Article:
pfSense Home Router – Part 3

torchAfter several months of running pfSense as my home router solution, I now feel that my current Squid Proxy configuration is stable enough to recommend. I have been running the current Squid 3 package that is available in pfSense without many issues. The configuration is pretty simple. Primarily I found that running proxies, including Squid, in transparent mode is just too much trouble for home networks. Transparent mode never quite works right with iOS devices and other media devices, that in the end is not worth the hassle. Instead I manually specify a web proxy in my preferred browsers: Firefox, Safari, and IE. for the iPhone, you can specify a proxy for the wireless connection you are using. It is kind of a pain to have to remember to input a proxy, but you only do it one time and it is easier to troubleshoot one application or device at a time then trying to troubleshoot transparent mode and bring down all usage while you work things out.

I have a small home user network with around 20 different devices all communicating to the router. There are about six computers, and the rest of the devices are your typical smart phones, iPods, game consoles, and media players. The Squid setup is there to speed up web browsing and downloads for the computers and web browsers on the phones and iPods.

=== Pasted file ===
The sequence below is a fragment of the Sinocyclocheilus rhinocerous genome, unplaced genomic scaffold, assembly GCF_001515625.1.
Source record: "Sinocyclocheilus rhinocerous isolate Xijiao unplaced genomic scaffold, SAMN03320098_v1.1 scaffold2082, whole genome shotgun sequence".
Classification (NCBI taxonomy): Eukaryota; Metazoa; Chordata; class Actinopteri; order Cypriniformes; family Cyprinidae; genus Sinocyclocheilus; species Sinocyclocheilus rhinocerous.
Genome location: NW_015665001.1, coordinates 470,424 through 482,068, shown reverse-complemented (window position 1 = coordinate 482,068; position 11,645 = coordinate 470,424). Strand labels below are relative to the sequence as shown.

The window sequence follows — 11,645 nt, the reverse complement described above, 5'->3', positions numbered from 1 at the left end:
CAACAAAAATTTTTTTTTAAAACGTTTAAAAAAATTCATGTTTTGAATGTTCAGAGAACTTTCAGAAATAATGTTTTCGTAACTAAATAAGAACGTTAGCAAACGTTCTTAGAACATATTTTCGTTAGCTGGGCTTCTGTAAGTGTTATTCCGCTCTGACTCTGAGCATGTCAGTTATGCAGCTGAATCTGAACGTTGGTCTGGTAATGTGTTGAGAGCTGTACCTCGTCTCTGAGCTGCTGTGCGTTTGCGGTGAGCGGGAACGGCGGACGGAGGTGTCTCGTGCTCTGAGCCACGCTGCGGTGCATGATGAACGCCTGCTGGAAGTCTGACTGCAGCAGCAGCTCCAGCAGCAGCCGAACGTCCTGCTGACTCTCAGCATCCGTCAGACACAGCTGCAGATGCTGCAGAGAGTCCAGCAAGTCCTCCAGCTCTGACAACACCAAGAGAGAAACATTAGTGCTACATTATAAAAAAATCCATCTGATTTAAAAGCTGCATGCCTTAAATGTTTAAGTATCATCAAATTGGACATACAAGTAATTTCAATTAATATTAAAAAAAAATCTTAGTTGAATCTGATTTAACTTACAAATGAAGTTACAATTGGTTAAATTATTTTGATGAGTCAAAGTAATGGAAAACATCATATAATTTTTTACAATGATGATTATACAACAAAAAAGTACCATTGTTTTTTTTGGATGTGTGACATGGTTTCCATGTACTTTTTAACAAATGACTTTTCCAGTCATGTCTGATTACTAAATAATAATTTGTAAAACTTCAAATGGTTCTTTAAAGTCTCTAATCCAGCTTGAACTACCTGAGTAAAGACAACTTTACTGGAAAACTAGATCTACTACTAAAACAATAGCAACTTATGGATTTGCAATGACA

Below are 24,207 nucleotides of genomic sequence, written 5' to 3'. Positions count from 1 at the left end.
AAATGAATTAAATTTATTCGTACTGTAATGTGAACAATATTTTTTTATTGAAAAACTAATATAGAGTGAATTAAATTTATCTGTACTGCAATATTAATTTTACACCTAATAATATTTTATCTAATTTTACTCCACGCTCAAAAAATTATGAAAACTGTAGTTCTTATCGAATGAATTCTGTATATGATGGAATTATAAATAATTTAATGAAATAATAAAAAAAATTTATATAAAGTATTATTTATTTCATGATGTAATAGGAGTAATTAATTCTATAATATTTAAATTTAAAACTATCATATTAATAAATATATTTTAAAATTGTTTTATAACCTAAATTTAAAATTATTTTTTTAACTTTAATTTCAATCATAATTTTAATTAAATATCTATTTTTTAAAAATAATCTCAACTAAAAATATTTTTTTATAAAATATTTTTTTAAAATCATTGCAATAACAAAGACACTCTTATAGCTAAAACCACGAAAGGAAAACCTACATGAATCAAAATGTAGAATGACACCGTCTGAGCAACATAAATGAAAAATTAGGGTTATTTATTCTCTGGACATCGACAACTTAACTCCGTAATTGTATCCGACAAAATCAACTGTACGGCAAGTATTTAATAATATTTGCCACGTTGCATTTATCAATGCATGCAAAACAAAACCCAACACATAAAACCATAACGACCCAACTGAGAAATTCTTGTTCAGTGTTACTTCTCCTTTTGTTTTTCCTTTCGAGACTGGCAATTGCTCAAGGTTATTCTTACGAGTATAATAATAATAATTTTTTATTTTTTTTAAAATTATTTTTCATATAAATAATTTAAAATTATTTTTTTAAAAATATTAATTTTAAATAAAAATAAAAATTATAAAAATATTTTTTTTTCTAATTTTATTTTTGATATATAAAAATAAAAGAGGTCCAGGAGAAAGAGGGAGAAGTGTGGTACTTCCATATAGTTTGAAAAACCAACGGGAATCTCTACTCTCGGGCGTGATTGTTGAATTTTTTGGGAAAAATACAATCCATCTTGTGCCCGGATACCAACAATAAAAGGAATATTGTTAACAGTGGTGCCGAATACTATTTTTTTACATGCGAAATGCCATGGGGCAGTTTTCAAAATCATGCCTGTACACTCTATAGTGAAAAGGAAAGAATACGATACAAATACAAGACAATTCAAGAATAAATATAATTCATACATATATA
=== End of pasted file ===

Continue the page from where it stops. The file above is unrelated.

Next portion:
There are some basic configuration recommendations on the pfSense Wiki, but once you get past that, there is not much out there as to what settings to use. In general Squid uses two resources: disk space and memory. For my configuration I have settled on a 32 disk cache setting, meaning I have set aside 32GB of disk space to cache to disk. For memory, Squid utilizes memory in two different ways. The first to hold an index of the disk cache and the rest for the rest of Squid functions. To calculate the memory usage, the rule is that you need 10 MB for each Gigabyte of space you are caching.

  • cache_mem 640 MB
  • maximum_object_size_in_memory 4096 KB
  • minimum_object_size 0 KB
  • maximum_object_size 4194304 KB
  • cache_dir ufs /var/squid/cache 32768 16 256

Using the parameters above, I have decided to utilize 640 MB for cache memory, which is twice the rule. The largest cached object in memory is 4 MB, meaning anything larger than 4 MB will not be cached in memory and will have to rely on disk cache. Lastly the largest file on disk that can be cached is equal to 4 GB.

With this configuration and typically 3 to 8 devices connecting to the proxy, at the most the disk cache grows by a couple of GB a week. More importantly, RAM for the router peaks at 58% in use, which leaves plenty of room for other pfSense functions. The current router has 4GB of RAM and is an Intel Atom CPU based system.

Filed under: Networking

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